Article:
Friday, May 01, 2009

they were not friendly birds

(after cronin after rumi)

searching for forms and plans to run out the words
trail the hand and the hand's pen
that seems today to trek over sand towards
somewhere, maybe it's a place with water
or more sand, in this place caught, in a desert
with only the heat burning up from the feet and down
from the head until the hand is all that's left
holding a pencil that trills like a rainbird
or wails curlew into the deep end and dark
when the hand with a pencil or a pen is awake
is around and is present and the other hand holds
some unlit thing, waits for a turn, for some focus
because the hand is moving too fast to stop
even for seconds and the lighter or light is lost

in a later frame is a future, a delayed gratification
and it's better to finish this movement through sand first
wanting to speak without a mouth, wanting to reach facts
to push dreams, in a small room, an insistent hum that surrounds
reminds outside is what overwhelms perceptions, not this
comforting beat where one hand is praying, is caressing
all that's not known and tender is praying the other's heart
with the lightness of each fall, each adam and his eve
in each first garden clutching the only thing worth taking
and each desire, uncompromised by threat, the hand takes
and moves in this slowed path, finds a light shifting
the placeless, signs blur or sea mist or fog or caress
in shoals in a valley or high on a mountain top and the hand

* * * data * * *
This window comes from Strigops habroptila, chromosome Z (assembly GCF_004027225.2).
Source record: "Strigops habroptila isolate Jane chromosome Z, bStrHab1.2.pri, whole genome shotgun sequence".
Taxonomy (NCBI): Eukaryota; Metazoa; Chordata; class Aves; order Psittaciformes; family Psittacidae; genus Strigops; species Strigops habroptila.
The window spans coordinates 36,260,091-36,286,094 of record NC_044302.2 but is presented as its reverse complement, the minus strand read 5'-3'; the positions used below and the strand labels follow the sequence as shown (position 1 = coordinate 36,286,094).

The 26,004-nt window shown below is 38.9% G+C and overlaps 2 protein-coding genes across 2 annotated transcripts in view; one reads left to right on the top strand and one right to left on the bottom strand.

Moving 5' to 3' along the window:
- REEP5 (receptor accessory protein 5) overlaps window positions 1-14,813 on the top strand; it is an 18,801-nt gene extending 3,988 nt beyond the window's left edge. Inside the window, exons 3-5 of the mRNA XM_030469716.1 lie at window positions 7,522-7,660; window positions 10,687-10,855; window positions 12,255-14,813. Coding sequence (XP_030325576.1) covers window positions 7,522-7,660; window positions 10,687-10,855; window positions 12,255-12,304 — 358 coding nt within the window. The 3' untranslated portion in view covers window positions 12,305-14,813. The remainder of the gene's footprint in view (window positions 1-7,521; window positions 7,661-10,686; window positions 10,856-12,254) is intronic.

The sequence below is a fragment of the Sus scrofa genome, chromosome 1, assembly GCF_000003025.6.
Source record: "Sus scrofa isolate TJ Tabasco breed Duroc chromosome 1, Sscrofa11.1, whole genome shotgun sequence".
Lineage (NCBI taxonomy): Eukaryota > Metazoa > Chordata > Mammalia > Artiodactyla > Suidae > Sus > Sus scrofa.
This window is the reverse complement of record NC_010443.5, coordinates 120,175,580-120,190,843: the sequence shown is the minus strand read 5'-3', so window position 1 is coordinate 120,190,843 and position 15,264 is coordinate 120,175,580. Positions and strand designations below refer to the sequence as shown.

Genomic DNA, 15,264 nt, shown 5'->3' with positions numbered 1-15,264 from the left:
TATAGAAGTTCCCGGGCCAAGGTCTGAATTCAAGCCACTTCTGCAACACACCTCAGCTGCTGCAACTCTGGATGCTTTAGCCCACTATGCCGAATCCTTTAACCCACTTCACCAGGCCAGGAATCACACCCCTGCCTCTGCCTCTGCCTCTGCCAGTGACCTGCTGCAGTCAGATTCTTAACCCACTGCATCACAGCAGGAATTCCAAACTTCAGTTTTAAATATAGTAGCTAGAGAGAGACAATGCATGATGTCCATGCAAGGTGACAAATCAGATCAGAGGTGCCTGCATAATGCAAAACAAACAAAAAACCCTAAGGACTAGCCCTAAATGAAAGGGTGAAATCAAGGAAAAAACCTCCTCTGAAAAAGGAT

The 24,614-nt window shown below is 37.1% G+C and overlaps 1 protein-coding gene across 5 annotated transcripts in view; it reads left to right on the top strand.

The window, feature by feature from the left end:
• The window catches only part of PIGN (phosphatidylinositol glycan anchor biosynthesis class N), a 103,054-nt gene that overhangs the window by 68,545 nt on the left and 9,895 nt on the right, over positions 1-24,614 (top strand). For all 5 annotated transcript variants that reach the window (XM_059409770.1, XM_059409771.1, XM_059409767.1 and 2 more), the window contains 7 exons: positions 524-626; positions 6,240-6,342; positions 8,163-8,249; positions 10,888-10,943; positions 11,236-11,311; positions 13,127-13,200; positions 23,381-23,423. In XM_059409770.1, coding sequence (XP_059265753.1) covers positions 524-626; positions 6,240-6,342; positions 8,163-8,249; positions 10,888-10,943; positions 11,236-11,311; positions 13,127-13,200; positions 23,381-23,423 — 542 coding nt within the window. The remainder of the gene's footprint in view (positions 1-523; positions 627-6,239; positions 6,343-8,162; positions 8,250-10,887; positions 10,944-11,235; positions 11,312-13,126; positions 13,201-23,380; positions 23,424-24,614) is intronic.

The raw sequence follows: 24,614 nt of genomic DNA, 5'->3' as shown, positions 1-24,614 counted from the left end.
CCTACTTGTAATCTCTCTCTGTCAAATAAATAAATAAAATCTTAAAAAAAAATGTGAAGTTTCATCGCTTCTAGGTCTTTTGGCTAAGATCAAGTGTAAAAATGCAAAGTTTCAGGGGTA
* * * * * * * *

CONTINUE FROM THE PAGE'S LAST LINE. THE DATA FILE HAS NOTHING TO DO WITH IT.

believes this is all worth knowing, a valley a desert a sea

the hand not sharing absolutely all the facts, and the facts
are in buildings, or forest groves or out at the edges of pages
only not this hand and not this story where forms are like birds
and they are crowding and pushing hard at the silence praying
in a small room, with a large door and outside is a future
wanting to take all this back into itself, and the hand moves
on using whatever history, whatever the past says now


Anonymous sorry, said...

See this is a problem. I promised myself I wouldn't comment for at least a week but that poem is so gorgeously beautiful. Have you seen rock art in Kakadu, I bet you have seen many things like that up there. What a beautiful long slow poem that is. And the title made me think of Robert Adamson so it exists so perfectly in a tradition. Which is something I like. Continuity and so forth. Standing ovation, a truly great work.

1/5/09 19:35  
Blogger Louise said...

thanks for yr kind words paul.

i have indeed seen many things including some rock art when i lived and moved around the northern lands of qld, northern territory and western oz - such wonderful countries...

this poem uses as its precursor work the wonderful long poem 'mischief-birds' from MTC Cronin's 'Bestseller' and she uses this quote from Jelaluddin Rumi...

'The rooster of lust, the peacock of wanting / to be famous, the crow of ownership, and the duck / of urgency, kill them and revive them / in another form, changed and harmless.'

i find that reading an entire book of poetry i one sitting, poetry that i don't always comprehend in its entirety at first, but poetry that engages me with many questions or images or adventurous thoughts - when reading it and then 'disgorging' it immediately after - i find i can often understand or mistranslate it with my own interests and process.

i guess reading other poets is essential and doesn't always mean that i'll be influenced by them, but with this one (and more like it) i'm aiming to travel with other poets along a different path, but the same path (if you get my drift).

2/5/09 11:39  
Anonymous paul said...

Drift. It's a lovely word on a Sunday. There is this calmness and composure inside your poetry. It is not striving to over achieve. It doesn't seem to be searching, exists inside itself but still looks out. This point of stability, perhaps the result of zenning out in your landscape, cultural and physical, or perhaps a sign of maturity as a poet, is a great part of where the beauty is, Ms Waller. Happy Sunday,

3/5/09 13:04  

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